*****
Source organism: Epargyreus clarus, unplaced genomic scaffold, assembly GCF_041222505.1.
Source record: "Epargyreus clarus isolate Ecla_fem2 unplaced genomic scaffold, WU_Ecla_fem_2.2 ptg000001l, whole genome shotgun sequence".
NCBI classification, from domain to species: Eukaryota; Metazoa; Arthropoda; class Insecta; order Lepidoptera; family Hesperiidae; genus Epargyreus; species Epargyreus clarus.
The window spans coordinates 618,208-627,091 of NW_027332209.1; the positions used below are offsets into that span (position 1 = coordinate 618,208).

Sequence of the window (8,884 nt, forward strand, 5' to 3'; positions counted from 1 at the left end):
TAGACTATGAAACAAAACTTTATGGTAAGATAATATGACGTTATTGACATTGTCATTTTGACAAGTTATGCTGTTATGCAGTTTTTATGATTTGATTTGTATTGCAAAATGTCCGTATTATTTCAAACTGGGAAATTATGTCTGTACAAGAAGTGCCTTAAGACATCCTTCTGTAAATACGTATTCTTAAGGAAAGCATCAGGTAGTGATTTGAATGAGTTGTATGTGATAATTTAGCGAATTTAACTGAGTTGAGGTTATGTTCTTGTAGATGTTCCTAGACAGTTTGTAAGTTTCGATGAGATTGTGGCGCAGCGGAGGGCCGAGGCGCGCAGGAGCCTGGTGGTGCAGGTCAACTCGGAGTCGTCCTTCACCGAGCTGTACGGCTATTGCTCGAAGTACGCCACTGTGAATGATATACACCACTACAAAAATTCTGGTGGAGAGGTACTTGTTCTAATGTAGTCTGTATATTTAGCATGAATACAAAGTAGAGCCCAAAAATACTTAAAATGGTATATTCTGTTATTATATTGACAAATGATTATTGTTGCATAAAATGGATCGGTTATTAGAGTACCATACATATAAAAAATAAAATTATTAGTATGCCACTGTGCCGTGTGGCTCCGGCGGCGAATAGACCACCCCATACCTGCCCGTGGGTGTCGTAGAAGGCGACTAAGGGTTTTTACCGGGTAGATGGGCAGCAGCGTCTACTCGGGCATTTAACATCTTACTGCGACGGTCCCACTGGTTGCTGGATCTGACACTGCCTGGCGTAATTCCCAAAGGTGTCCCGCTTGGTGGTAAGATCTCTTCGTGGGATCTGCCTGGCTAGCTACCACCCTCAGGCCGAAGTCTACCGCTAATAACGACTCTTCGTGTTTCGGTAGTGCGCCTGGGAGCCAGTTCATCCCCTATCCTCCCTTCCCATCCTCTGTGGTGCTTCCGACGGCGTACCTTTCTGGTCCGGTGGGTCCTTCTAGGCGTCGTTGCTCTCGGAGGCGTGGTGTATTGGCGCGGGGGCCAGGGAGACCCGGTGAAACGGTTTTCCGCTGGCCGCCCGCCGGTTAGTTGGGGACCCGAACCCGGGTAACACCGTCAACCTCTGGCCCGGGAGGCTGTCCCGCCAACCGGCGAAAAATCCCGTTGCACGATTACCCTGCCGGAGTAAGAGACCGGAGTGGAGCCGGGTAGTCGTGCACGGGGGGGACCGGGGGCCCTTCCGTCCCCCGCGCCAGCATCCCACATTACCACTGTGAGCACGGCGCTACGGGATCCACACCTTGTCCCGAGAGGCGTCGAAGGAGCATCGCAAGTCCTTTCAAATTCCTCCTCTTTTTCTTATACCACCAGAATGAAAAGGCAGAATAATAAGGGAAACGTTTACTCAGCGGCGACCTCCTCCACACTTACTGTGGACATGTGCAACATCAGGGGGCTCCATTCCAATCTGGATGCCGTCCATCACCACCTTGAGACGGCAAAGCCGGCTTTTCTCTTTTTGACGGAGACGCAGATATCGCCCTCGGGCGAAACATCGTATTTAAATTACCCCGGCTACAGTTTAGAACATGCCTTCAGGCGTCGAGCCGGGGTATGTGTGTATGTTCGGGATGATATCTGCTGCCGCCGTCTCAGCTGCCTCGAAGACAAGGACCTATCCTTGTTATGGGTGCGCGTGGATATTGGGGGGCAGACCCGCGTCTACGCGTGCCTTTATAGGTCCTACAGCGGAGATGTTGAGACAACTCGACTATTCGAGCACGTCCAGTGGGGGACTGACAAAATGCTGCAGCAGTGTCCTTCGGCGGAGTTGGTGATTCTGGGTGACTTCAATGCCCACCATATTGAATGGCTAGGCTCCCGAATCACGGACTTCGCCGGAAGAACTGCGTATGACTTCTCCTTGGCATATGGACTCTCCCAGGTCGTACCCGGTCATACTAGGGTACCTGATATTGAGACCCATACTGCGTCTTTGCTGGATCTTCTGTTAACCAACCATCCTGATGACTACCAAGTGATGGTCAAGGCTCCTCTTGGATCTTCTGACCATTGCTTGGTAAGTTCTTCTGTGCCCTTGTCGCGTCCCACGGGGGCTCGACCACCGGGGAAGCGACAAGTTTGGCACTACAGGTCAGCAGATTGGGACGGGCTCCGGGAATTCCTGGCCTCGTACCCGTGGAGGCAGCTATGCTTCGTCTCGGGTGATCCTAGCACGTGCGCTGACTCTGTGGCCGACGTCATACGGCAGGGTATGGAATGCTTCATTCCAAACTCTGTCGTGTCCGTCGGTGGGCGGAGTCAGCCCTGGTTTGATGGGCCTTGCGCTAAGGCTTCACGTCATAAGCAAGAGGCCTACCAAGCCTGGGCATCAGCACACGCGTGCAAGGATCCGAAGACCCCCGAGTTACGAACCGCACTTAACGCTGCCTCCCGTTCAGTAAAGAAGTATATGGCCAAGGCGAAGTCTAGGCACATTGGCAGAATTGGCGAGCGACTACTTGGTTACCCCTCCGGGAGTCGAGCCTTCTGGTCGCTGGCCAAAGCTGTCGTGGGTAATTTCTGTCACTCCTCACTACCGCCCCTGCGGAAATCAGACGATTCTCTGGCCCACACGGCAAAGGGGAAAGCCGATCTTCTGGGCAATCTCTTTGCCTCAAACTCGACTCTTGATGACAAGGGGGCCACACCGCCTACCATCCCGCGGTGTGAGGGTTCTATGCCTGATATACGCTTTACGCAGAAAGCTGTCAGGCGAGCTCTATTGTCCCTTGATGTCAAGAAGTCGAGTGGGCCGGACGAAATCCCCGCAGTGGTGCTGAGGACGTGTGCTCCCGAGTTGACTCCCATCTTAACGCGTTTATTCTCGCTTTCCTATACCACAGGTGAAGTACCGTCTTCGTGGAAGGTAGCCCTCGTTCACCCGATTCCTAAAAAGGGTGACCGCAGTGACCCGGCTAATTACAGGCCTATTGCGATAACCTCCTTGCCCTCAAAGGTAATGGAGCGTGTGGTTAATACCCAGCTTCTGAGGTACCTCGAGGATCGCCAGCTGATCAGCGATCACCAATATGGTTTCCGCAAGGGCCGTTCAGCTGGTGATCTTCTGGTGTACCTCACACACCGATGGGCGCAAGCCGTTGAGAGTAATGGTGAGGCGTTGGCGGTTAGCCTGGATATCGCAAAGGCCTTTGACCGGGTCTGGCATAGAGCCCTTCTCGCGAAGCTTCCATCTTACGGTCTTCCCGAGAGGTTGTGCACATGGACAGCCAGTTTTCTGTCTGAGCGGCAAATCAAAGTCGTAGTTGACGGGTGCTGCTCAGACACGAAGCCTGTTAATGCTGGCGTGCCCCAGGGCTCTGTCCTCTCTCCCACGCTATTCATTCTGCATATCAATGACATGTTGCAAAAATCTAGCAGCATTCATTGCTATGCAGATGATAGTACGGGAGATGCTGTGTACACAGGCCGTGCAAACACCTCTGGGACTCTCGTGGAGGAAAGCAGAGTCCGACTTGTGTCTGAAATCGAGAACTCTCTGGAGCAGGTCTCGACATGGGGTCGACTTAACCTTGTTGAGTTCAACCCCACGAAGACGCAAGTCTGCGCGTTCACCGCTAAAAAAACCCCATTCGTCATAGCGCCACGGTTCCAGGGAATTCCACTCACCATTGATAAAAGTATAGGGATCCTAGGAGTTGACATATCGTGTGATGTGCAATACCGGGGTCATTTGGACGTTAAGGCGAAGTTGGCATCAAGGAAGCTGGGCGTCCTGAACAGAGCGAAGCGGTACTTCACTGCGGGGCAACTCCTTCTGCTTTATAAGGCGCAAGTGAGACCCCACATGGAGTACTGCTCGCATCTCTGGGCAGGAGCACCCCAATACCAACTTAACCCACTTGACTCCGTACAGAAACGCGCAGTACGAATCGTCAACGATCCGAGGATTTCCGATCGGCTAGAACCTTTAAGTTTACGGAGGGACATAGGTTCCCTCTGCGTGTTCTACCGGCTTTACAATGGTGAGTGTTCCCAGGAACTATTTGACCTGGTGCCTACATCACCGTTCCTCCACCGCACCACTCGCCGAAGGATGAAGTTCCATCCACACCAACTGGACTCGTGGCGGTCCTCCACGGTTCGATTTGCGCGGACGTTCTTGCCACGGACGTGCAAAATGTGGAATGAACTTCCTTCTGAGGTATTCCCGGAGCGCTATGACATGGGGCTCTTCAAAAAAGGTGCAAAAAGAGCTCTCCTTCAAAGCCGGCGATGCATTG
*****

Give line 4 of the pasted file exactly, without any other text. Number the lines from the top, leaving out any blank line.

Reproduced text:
The window spans coordinates 618,208-627,091 of NW_027332209.1; the positions used below are offsets into that span (position 1 = coordinate 618,208).